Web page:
By Bryan Goh

The Alter Eco Of Guerlain’s Chief Sustainability Officer, Cécile Lochard

"Our food security is dependent on bee pollination."
Guerlain sustainability
Cécile Lochard

Cécile Lochard has always felt it incumbent to be, in her own words, “someone who helps with any activity that goes on instead of being an orchestral conductor”—which perhaps explains her 25‑year career spanning different industries, from finance to wildlife conservation to beauty.

While the sectors in which she plies her trade varies, her work itself has always been anchored by the concepts of social responsibility and sustainability—as demonstrated in her early role as a finance officer practising in socially responsible investment at HSBC Asset Management, as well as her latter ones as a corporate fundraising manager and then the head of philanthropy at The World Wildlife Fund for Nature,
followed by the head of corporate social responsibility at LVMH‑owned skincare brand Cha Ling.

She also founded the consultancy firm Citizen Luxury, which helps organisations strategise their sustainability and philanthropic efforts, in 2011. Its first client, incidentally, was French beauty brand Guerlain, where she now works as chief sustainability officer, a position she has held since March 2020.

On her decision to accept a full‑time role at Guerlain in January 2019, Lochard says over a Zoom call: “I just wanted to make an impact and choosing this job was the best thing I did to do so.”

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And make an impact she did. Lochard’s milestones at the brand so far include pioneering the usage of organically farmed alcohol in perfumes (“It was an obsession,” she says.) as well as reformulating its bestsellers such as the Terracotta Bronzing Powder, which now boasts a 96 per cent naturally derived

Guerlain sustainability
Guerlain muse Angelina Jolie (second from left) pays a visit to the Women for Bees programme’s students

Most importantly, she is spearheading Guerlain’s Sustainable Board, a 13‑strong committee comprising leaders in various industries whose mission includes helping the brand develop and implement strategic initiatives in its sustainability drive.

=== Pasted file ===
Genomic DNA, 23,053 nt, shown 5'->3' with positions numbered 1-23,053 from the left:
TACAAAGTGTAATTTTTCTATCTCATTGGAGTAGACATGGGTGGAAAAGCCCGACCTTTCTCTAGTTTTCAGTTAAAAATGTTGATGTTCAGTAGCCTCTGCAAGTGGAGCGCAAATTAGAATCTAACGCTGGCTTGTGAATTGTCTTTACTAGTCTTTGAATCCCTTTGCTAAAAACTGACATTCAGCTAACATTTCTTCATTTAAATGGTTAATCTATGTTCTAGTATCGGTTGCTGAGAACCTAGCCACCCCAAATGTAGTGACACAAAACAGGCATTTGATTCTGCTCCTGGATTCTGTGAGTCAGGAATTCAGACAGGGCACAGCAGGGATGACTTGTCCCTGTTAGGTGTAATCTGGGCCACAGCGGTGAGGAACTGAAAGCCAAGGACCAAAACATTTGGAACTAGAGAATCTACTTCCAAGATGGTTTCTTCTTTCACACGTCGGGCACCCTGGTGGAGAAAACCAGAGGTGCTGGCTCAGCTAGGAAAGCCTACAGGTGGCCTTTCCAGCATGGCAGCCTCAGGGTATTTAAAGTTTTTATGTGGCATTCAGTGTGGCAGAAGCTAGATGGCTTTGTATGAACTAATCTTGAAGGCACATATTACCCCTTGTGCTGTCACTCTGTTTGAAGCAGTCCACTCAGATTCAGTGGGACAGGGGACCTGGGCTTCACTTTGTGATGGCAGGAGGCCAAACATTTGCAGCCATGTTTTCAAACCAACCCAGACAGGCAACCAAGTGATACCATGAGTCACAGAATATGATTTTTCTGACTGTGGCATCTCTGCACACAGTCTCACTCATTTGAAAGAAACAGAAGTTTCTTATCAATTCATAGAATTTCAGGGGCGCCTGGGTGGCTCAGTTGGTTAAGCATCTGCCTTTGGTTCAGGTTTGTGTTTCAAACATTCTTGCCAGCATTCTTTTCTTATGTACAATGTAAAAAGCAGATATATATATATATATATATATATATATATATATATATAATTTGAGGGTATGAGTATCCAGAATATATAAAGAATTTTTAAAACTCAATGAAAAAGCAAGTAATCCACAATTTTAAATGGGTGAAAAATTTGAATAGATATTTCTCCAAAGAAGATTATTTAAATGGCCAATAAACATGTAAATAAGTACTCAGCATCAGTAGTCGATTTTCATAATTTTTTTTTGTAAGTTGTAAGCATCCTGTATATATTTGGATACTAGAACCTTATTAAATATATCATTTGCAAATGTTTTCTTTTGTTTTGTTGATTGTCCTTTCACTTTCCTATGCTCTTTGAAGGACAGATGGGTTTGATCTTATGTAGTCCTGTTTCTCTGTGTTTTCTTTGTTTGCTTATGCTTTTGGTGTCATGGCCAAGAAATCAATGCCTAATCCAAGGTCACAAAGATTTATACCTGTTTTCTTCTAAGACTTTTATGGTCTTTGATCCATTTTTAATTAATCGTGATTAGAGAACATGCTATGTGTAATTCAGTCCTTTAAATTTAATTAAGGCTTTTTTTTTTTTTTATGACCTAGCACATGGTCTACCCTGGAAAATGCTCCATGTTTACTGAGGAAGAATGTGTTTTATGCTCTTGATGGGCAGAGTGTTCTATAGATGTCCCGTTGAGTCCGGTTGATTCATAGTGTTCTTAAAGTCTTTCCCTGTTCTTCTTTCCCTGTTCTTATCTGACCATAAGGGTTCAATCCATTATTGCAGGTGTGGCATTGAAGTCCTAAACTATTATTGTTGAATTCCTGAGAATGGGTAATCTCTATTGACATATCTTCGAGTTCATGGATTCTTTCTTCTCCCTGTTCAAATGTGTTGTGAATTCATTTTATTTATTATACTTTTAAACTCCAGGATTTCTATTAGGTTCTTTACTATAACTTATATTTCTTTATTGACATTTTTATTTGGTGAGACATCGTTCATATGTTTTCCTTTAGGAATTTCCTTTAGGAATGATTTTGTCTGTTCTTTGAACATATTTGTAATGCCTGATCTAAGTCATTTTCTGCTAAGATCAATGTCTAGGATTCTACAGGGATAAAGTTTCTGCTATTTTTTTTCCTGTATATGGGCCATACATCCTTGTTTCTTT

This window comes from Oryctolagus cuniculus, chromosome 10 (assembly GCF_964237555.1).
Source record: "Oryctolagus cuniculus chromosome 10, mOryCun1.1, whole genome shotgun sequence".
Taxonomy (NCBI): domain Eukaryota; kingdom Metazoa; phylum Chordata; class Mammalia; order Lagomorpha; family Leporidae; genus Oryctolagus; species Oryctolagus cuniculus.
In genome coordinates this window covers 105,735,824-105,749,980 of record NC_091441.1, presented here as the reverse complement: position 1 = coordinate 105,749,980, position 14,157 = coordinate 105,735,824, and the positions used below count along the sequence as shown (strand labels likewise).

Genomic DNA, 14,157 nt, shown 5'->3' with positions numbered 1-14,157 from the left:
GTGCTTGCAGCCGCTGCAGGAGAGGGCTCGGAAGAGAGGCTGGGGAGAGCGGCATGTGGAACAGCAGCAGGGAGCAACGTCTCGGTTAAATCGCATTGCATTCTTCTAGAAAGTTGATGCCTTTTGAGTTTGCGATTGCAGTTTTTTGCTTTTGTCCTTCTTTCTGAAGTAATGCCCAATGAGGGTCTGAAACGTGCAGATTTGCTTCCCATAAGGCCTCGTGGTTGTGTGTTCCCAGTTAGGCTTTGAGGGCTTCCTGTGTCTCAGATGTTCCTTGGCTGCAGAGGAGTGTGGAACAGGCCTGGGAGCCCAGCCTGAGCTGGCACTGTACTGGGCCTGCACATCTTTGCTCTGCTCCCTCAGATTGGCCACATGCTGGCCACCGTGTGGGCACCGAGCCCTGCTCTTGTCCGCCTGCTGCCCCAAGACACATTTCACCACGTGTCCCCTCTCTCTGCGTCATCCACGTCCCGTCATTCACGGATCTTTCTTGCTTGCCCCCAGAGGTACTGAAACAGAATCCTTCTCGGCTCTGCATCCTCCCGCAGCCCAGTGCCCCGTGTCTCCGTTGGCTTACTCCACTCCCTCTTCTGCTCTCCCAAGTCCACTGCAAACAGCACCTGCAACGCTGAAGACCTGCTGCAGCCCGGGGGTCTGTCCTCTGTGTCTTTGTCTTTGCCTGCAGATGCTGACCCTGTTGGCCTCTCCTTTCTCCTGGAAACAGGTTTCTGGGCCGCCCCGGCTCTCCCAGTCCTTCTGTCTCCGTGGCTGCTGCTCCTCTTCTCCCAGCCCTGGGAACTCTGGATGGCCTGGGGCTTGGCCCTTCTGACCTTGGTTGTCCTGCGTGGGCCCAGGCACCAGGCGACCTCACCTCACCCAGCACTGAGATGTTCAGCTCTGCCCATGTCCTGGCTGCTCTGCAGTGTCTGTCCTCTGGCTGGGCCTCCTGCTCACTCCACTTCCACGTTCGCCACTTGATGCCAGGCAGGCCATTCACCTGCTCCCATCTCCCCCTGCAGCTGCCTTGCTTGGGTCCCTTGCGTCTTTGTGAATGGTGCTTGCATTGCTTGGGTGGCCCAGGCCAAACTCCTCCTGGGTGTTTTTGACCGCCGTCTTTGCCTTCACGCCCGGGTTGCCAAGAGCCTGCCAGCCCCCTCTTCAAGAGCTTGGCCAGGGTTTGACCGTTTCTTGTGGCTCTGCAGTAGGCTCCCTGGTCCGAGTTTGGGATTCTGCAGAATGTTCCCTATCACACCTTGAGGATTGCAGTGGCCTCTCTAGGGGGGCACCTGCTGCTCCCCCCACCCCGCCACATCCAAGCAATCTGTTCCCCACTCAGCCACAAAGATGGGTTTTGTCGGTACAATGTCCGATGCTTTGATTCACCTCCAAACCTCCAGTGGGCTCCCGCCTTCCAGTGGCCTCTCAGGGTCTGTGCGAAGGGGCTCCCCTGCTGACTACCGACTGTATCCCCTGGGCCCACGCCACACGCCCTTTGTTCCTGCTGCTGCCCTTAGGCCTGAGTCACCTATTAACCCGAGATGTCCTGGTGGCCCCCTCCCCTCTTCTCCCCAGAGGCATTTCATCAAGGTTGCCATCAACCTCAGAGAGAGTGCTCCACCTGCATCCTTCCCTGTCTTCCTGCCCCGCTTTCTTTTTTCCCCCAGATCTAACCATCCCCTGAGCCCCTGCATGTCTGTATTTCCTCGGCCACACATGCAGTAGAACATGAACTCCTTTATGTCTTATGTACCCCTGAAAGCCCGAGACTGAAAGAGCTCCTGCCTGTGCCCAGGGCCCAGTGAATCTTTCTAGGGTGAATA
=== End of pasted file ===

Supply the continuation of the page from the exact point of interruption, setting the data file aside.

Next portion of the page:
Here, Lochard shares more about her green mission at Guerlain, the importance of bees—a subject close to the brand’s heart since 1853—and more.

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What does sustainability mean to you?
It’s a word that’s synonymous with our future, the way we should be living our lives, and something that companies should be aiming for with the products they offer.

As Guerlain’s Chief Sustainability Officer, how are you pushing the issue at the brand?
Sustainability isn’t a vanity word at Guerlain; it has been in the brand’s DNA for nearly 200 years, as we’re still borrowing from nature and depending on it for resources. I’ve been an advocate of sustainability for 25 years.

Guerlain sustainability
Female beekeepers‑in‑training at a bee farm in Provence, France

At Guerlain, we have this immense chance because we understand that our role as part of the maison’s sustainability team is to accelerate a transition to sustainable offerings and make them more
visible to the public. It’s also my role to make sure that our bee initiatives aren’t a smokescreen for the real work we’re doing.

However, we’re not perfect at the moment, as we’re constantly learning and testing. The industry is moving fast, but we have to constantly be authentic in the way we practise sustainability. We remind ourselves that this is where we are and where we have to go, and that we also need to be transparent with what we do.

In its commitment to preserving biodiversity, Guerlain has always been especially passionate about protecting bees. Why is this so?
My sister lived in Singapore, so I know Singaporeans love to eat! Now think about what we’re dependent on when it comes to food. Bees! Our food security is dependent on bee pollination; most products such as fruits and vegetables are all dependent on their seeds being pollinated by [bees].

Even the coffee you drink comes from cocoa beans that are pollinated by bees. If they go extinct, you’ll most likely have a mono diet consisting just of things such as potatoes, bananas and pineapples, because even the animals we eat are dependent on produce that comes from pollination.

Guerlain sustainability
The Women for Bees programme, a joint initiative by Guerlain and the United Nations Educational, Scientific and Cultural Organization (Unesco), sees the training of female beekeepers within Unesco‑designated biospheres across the world

As part of its efforts, Guerlain launched the Women For Bees Initiative—a beekeeping entrepreneurship programme for women that aims to train new female beekeepers—in 2020. What’s your hope for it?
That [the programme] becomes a circular one, where everything the bees produce, such as propolis and hive‑derived products, can be used in the Abeille Royale range; so that whatever the bee produces can be fully used. That’ll be super nice.

How do you see your role changing in the future?
I actually believe that my job won’t be necessary in 10 years’ time because sustainability will be a natural state of mind for everybody [by then], no matter the industry they work in.

But for now, at Guerlain, we’ve also developed the Guerlain Sustainability Academy, where everybody [in the house], from [those in] marketing to the packaging designers, is trained on how to think and work sustainably.

This article originally appeared on Grazia Singapore.

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